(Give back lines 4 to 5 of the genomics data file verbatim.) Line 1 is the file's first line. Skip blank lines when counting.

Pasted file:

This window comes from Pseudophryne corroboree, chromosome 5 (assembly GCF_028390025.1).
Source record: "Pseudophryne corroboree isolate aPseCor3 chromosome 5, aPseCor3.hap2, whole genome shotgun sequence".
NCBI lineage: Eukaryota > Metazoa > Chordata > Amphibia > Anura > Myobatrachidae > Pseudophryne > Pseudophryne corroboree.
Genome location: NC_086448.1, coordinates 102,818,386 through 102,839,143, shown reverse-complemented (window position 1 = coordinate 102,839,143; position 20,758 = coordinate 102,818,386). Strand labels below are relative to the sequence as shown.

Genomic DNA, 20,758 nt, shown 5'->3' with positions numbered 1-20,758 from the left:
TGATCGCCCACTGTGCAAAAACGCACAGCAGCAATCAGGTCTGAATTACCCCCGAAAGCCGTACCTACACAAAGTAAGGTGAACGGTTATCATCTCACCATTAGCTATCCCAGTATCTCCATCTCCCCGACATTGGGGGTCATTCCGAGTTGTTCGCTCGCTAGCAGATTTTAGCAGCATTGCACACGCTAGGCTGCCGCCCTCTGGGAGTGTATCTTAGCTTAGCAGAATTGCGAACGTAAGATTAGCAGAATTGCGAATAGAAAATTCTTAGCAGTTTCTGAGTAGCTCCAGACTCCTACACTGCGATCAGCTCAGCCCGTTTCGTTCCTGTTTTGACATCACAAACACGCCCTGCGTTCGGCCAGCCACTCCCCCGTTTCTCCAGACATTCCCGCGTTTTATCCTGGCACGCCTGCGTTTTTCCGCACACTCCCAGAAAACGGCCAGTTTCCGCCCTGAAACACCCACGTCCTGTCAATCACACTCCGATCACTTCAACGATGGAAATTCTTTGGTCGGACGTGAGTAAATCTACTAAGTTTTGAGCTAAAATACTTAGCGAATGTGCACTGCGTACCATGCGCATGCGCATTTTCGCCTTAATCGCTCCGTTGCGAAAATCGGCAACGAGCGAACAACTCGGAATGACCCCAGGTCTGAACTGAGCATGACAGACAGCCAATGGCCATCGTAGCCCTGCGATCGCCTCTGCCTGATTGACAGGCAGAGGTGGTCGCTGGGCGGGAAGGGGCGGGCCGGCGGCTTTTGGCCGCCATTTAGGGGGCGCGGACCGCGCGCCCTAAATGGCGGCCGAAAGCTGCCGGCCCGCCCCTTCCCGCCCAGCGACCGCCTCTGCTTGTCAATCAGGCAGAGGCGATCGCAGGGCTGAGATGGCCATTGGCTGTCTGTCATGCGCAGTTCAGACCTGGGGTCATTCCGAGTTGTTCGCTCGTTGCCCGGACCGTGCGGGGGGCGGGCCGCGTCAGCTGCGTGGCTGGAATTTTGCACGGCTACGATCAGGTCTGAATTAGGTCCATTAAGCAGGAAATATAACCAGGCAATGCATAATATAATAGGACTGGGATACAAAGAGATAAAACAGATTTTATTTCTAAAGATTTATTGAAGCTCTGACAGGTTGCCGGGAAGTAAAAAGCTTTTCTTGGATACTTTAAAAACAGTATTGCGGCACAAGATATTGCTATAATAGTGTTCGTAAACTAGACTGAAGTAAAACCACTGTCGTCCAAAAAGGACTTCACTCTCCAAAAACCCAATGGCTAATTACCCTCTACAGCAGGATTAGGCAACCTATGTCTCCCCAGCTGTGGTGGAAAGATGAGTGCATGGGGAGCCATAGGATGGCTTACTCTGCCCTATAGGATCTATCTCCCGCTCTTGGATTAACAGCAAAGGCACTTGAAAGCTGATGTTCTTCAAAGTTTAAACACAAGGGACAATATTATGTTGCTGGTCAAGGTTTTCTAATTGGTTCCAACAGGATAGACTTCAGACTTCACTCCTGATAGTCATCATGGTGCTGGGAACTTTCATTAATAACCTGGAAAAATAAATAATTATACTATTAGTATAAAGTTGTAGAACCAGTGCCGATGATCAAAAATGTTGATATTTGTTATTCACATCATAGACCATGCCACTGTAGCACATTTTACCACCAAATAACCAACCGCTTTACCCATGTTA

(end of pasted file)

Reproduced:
Genome location: NC_086448.1, coordinates 102,818,386 through 102,839,143, shown reverse-complemented (window position 1 = coordinate 102,839,143; position 20,758 = coordinate 102,818,386). Strand labels below are relative to the sequence as shown.

Genomic DNA, 20,758 nt, shown 5'->3' with positions numbered 1-20,758 from the left: